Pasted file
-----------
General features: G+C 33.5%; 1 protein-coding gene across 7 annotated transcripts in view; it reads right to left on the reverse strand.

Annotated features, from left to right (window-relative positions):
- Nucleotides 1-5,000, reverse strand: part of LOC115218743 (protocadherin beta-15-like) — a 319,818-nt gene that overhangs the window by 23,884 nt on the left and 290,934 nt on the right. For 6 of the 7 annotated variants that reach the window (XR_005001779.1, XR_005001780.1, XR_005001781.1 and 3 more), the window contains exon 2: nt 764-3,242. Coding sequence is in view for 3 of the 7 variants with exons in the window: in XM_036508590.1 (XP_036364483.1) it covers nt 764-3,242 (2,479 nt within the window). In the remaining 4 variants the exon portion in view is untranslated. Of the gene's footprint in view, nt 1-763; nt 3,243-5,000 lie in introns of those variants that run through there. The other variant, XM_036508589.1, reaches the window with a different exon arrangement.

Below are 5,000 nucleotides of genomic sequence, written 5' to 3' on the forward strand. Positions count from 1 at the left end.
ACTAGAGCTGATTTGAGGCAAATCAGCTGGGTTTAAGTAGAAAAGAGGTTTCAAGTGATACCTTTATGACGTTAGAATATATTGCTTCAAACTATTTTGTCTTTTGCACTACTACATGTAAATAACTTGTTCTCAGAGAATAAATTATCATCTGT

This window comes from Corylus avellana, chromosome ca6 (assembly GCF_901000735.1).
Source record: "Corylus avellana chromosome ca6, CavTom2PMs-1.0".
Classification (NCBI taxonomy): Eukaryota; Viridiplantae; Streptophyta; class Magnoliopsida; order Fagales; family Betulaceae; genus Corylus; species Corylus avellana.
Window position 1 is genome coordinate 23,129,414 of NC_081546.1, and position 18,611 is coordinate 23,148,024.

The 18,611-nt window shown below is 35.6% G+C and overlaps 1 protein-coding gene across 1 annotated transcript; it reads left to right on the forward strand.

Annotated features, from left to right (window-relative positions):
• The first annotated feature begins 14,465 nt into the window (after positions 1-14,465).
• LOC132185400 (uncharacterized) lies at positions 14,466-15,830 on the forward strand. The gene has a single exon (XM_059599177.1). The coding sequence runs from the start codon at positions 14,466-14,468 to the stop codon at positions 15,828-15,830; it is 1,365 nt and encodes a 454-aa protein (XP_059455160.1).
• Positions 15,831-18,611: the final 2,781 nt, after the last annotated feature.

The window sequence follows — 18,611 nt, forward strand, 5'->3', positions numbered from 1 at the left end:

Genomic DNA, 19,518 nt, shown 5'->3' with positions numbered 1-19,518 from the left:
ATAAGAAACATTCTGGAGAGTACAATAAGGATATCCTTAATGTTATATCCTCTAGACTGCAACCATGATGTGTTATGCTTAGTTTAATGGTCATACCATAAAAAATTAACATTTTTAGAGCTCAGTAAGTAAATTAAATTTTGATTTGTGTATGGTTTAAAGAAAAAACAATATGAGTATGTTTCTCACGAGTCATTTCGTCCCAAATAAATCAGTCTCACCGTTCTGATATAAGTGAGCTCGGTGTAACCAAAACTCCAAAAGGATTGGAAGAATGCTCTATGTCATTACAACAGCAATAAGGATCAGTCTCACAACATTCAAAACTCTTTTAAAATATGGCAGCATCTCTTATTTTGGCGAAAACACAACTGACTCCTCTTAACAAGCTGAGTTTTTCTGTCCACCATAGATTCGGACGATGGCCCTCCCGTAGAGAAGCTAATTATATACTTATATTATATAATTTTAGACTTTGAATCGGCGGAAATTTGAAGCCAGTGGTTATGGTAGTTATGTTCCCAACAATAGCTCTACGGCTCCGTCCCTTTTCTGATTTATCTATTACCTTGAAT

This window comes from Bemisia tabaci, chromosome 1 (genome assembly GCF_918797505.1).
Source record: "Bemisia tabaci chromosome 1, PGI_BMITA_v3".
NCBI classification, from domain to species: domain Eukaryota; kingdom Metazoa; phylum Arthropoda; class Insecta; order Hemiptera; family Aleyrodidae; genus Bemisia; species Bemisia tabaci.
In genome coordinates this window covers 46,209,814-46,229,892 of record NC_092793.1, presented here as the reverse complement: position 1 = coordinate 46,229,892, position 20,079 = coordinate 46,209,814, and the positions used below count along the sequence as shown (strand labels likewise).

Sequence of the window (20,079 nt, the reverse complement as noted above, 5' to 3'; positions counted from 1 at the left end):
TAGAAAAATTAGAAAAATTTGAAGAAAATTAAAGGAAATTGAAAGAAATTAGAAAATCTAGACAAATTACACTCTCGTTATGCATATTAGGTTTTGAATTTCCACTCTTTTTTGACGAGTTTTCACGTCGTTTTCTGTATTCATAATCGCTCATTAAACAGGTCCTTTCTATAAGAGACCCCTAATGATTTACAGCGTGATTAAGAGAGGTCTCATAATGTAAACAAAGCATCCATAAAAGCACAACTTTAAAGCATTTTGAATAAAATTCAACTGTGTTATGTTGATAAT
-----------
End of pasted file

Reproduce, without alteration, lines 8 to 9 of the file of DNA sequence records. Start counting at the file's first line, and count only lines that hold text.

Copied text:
Classification (NCBI taxonomy): Eukaryota; Viridiplantae; Streptophyta; class Magnoliopsida; order Fagales; family Betulaceae; genus Corylus; species Corylus avellana.
Window position 1 is genome coordinate 23,129,414 of NC_081546.1, and position 18,611 is coordinate 23,148,024.